Bailey Stanbery has made a comfortable living for more than 20 years building houses in northwest Ohio, but of late, he said, "it's not so much fun anymore."
His problems are neither architectural nor mechanical. They're basic: job-site theft.
Stealing of building materials such as lumber, copper pipes, furnaces, and windows has long hurt the home building industry, costing millions of dollars annually nationwide, driving up insurance rates and home prices, and delaying construction schedules, according to the National Association of Home Builders.
Among measures to thwart the crime is more last-minute deliveries, rather than having fixtures and materials sit at a construction site.
Still, Mr. Stanbery, of Stanbery Homes Inc., said thefts are increasing.
In the last 12 months, he said, materials or items were stolen from five unfinished houses in Toledo and a sixth was vandalized.
"It's worse this year," he said. "I've experienced more theft in new construction this year than in all my previous years."
Bill Dold, of Dold Homes Inc., builds about 100 homes a year and said he is victimized by thieves at least a dozen times annually.
"We just went through a patch of it. I had copper stolen from homes a number of times. It was an inside job, I believe."
Commercial builders also have been stung. At St. Joseph's Parish on Main Street in Sylvania, thieves in December made off with rolls of copper wire, scrap copper, and copper pipes worth $2,630 from the site of more elementary classrooms and other space.
"Just recently with copper prices and aluminium prices soaring, that's caused a rash of theft," said George Moore, director of risk management for Mosser Construction Inc., of Toledo, project manager at the St. Joseph's job.
"Aluminum prices are so high, we've had large sheets of aluminum stolen right off the site."
However, thieves target commercial builders for their tools but home builders for the construction materials, which can be easily used in other houses.
Barb Metusalem, vice president of Brooks Insurance Agency in Toledo, said most of the theft claims from builders are for furnaces, water heaters, tools, kitchen cabinets, windows, and drywall.
Such thefts, however, amount to only about 5 percent of claims by home builders, she said. Most builders, she said, absorb the loss unless its big.
Items or materials that are not installed or properly secured in a locked home generally are the responsibility of a builder. Once a house is secured with locked doors and windows, theft becomes the responsibility of the buyer. Insurance can be purchased for that.
Mike Yunker, a detective with the Sylvania Police Department, said the Toledo area gets at least 100 incidents of home job-site theft annually, with thieves moving to the hottest areas for new houses.
"It just goes from one jurisdiction to another, depending on where the most construction is going on," he said.
Five years ago, the situation was so bad that Sylvania, Toledo, Lucas County, and other jurisdictions created a task force to stop the thefts. Later, the thefts were traced to one man who dressed in painter's clothing and showed up near the end of the day, the detective said.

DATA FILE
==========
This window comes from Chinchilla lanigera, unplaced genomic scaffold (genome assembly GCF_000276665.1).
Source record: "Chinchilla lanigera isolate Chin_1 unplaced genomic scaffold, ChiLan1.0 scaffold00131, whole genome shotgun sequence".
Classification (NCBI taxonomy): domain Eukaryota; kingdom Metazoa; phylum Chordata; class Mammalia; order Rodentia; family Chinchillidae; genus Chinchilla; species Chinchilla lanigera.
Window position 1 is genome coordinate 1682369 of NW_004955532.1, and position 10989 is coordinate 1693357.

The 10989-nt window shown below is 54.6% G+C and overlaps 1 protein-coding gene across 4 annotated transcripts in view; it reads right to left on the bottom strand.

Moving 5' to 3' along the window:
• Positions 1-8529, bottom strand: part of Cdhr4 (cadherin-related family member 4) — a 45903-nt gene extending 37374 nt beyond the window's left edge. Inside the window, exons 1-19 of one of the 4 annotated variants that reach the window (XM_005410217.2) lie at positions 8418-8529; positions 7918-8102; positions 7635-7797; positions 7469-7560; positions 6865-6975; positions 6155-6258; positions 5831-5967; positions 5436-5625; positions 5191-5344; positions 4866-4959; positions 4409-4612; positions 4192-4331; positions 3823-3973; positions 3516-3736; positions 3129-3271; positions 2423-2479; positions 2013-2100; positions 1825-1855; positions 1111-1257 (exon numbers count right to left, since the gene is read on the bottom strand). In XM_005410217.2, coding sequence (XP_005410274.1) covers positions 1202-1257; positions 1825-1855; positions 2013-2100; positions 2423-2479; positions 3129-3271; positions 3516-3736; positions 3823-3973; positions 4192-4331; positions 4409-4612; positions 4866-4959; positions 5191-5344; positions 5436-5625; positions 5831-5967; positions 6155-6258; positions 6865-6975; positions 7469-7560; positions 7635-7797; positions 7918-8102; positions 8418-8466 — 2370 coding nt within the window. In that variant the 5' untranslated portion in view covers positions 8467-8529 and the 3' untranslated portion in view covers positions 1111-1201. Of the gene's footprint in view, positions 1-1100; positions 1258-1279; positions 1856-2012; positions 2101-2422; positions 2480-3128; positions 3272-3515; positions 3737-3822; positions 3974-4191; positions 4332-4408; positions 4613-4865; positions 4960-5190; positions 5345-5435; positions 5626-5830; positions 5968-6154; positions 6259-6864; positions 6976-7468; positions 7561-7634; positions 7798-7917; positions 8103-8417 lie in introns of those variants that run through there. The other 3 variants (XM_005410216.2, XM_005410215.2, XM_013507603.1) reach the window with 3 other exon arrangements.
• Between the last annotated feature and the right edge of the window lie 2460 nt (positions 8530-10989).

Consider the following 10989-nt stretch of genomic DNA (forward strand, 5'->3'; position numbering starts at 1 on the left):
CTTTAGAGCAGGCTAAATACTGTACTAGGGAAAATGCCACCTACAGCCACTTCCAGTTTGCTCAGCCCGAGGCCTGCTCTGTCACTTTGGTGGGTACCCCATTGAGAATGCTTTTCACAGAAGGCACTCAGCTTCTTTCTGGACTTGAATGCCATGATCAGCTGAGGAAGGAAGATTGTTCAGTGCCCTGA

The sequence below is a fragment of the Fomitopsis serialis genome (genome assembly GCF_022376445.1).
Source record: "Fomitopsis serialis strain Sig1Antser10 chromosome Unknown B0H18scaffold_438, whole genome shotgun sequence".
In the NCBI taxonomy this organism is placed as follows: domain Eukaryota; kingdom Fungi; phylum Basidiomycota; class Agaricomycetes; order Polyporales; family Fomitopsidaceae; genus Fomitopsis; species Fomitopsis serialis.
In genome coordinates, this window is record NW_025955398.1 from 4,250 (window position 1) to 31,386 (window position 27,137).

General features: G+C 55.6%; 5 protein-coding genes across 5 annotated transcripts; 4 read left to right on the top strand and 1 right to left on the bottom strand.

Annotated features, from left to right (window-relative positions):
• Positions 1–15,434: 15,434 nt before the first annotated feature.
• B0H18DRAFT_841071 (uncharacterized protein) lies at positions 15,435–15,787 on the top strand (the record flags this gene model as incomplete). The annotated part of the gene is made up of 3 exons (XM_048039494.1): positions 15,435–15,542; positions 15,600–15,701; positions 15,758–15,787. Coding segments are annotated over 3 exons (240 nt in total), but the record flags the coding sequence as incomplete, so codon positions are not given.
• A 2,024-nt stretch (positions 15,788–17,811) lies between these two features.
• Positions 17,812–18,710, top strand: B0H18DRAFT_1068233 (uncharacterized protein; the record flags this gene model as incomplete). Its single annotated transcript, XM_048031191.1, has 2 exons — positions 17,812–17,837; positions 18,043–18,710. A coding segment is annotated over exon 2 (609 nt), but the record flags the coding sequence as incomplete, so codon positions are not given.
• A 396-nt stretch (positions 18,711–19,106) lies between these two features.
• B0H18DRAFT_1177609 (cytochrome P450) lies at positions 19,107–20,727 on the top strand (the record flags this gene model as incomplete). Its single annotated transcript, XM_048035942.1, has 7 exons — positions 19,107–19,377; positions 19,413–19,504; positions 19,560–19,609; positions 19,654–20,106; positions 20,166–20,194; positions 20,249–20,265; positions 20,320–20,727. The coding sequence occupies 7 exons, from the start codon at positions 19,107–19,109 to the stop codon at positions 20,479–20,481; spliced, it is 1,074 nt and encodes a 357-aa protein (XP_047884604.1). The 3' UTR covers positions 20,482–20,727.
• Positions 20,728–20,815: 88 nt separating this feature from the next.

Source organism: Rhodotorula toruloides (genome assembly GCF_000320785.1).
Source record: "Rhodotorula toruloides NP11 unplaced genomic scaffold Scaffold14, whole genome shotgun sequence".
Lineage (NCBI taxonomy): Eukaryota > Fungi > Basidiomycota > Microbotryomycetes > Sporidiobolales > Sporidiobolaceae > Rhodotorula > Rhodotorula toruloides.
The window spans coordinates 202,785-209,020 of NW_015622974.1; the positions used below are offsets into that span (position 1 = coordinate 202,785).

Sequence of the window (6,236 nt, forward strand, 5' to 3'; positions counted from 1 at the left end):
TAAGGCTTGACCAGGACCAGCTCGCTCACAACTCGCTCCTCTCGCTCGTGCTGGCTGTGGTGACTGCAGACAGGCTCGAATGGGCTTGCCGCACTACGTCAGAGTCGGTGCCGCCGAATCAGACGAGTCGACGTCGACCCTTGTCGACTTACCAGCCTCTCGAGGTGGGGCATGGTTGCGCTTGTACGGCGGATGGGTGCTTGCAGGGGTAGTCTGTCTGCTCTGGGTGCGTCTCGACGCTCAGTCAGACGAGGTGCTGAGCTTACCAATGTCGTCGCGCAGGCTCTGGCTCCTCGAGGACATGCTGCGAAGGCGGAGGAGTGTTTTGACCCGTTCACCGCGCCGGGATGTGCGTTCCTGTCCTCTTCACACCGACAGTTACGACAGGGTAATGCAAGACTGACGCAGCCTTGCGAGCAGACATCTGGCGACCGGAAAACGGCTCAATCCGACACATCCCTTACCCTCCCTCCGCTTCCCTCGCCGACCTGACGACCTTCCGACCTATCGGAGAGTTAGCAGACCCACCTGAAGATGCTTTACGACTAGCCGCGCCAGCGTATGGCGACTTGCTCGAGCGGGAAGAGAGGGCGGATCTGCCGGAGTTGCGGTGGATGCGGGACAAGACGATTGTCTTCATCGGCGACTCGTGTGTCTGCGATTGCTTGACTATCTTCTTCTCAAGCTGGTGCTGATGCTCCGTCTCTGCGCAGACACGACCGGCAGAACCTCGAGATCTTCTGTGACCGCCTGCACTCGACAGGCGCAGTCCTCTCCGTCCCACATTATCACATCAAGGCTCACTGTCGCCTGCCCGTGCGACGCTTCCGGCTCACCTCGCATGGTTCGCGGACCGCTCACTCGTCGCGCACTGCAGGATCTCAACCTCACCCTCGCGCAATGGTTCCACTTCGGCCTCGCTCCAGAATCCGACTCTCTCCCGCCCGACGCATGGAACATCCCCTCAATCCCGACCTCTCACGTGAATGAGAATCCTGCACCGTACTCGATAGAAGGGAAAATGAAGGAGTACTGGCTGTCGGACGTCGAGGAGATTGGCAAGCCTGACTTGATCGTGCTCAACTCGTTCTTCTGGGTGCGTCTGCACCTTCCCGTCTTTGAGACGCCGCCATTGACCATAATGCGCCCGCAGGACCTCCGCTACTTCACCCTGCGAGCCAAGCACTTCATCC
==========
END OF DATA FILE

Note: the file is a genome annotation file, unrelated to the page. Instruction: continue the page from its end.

Last week, Mr. Stanbery said, three houses under construction in East Toledo were hit by thieves. At two houses, furnaces and water heaters were stolen, and the third lost an air-conditioning unit. Aluminum gutters and downspouts were taken from another.
At another house this year, copper water lines buried four feet deep to the curb were dug up and taken, he said. An Old West house has been broken into twice but contained nothing to steal, he said.
"I'm trying to out-think them, but I don't know how to do it," he said.
To prevent theft of wood and materials, Mr. Stanbery builds walls and ceiling frames in a private warehouse, then ships them to the work site as needed.
Furnaces, water heaters, and other valuables aren't put into a house until doors and locks are installed.
Mr. Dold, who last year was the victim of a rash of furnace thefts, said, "We no longer put appliances in a home until the week the clients take possession. They're something anyone can go after and take them out if we put them in earlier."
Todd Berman, of Berman Building Co., like many home builders, has adopted a just-in-time delivery policy.
Windows and other high-price items aren't delivered until the day they will be installed, and never on a Friday, he said.
"So much of theft has to do where you are located," he explained. "If you're in a subdivision, it's not so much of a problem. But if it's in isolated area it's a big problem."
He has a warehouse where stores valuable components until they can be installed. Once, he hid an uninstalled expensive door in an attic, but his practice now is to leave nothing of value until locked doors and windows are installed.
Generally, home builders don't hire private security or put up security fences, lighting, cameras, or alarm systems.
"The cost to catch a thief or set up security is far greater than the losses," Mr. Dold said.
Even a commercial company like Mosser Construction doesn't often hire private security, although it uses fencing, lighting, and alarms.
"We've had them come in with torches and cut right through our [project] trailers," said Mr. Moore, of Mosser. "They're mainly after small power tools, but they'll pretty much take anything they feel they can sell on the street."
Contact Jon Chavez at: firstname.lastname@example.org or 419-724-6128.